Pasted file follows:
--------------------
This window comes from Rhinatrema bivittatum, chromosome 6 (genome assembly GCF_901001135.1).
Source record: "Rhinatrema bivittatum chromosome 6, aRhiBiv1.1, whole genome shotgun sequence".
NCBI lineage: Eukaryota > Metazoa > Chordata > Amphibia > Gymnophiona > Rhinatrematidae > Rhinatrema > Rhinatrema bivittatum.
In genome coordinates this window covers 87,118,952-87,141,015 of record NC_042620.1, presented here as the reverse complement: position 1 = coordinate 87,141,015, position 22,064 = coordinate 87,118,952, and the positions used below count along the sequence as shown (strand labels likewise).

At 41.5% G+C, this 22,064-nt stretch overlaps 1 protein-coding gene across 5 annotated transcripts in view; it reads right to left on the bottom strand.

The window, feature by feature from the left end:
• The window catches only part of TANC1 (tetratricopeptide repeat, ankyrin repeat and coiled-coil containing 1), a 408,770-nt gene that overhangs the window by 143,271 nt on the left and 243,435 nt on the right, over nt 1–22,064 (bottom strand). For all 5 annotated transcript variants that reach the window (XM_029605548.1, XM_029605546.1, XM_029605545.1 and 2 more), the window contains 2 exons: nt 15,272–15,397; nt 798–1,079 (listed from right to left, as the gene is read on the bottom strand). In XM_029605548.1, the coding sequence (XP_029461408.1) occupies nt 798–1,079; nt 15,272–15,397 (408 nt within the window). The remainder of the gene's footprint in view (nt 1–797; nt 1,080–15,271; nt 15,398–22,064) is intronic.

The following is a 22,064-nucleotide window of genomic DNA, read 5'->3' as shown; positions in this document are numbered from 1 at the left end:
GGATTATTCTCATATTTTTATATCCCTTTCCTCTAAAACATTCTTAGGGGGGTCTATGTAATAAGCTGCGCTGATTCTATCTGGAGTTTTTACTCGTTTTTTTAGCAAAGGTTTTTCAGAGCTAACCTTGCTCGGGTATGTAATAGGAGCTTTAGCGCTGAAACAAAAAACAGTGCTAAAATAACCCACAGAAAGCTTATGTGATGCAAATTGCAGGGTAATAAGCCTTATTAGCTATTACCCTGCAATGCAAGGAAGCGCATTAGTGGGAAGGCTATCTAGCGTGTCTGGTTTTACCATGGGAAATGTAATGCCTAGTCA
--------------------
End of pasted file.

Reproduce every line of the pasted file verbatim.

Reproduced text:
This window comes from Rhinatrema bivittatum, chromosome 6 (genome assembly GCF_901001135.1).
Source record: "Rhinatrema bivittatum chromosome 6, aRhiBiv1.1, whole genome shotgun sequence".
NCBI lineage: Eukaryota > Metazoa > Chordata > Amphibia > Gymnophiona > Rhinatrematidae > Rhinatrema > Rhinatrema bivittatum.
In genome coordinates this window covers 87,118,952-87,141,015 of record NC_042620.1, presented here as the reverse complement: position 1 = coordinate 87,141,015, position 22,064 = coordinate 87,118,952, and the positions used below count along the sequence as shown (strand labels likewise).

At 41.5% G+C, this 22,064-nt stretch overlaps 1 protein-coding gene across 5 annotated transcripts in view; it reads right to left on the bottom strand.

The window, feature by feature from the left end:
• The window catches only part of TANC1 (tetratricopeptide repeat, ankyrin repeat and coiled-coil containing 1), a 408,770-nt gene that overhangs the window by 143,271 nt on the left and 243,435 nt on the right, over nt 1–22,064 (bottom strand). For all 5 annotated transcript variants that reach the window (XM_029605548.1, XM_029605546.1, XM_029605545.1 and 2 more), the window contains 2 exons: nt 15,272–15,397; nt 798–1,079 (listed from right to left, as the gene is read on the bottom strand). In XM_029605548.1, the coding sequence (XP_029461408.1) occupies nt 798–1,079; nt 15,272–15,397 (408 nt within the window). The remainder of the gene's footprint in view (nt 1–797; nt 1,080–15,271; nt 15,398–22,064) is intronic.

The following is a 22,064-nucleotide window of genomic DNA, read 5'->3' as shown; positions in this document are numbered from 1 at the left end:
GGATTATTCTCATATTTTTATATCCCTTTCCTCTAAAACATTCTTAGGGGGGTCTATGTAATAAGCTGCGCTGATTCTATCTGGAGTTTTTACTCGTTTTTTTAGCAAAGGTTTTTCAGAGCTAACCTTGCTCGGGTATGTAATAGGAGCTTTAGCGCTGAAACAAAAAACAGTGCTAAAATAACCCACAGAAAGCTTATGTGATGCAAATTGCAGGGTAATAAGCCTTATTAGCTATTACCCTGCAATGCAAGGAAGCGCATTAGTGGGAAGGCTATCTAGCGTGTCTGGTTTTACCATGGGAAATGTAATGCCTAGTCA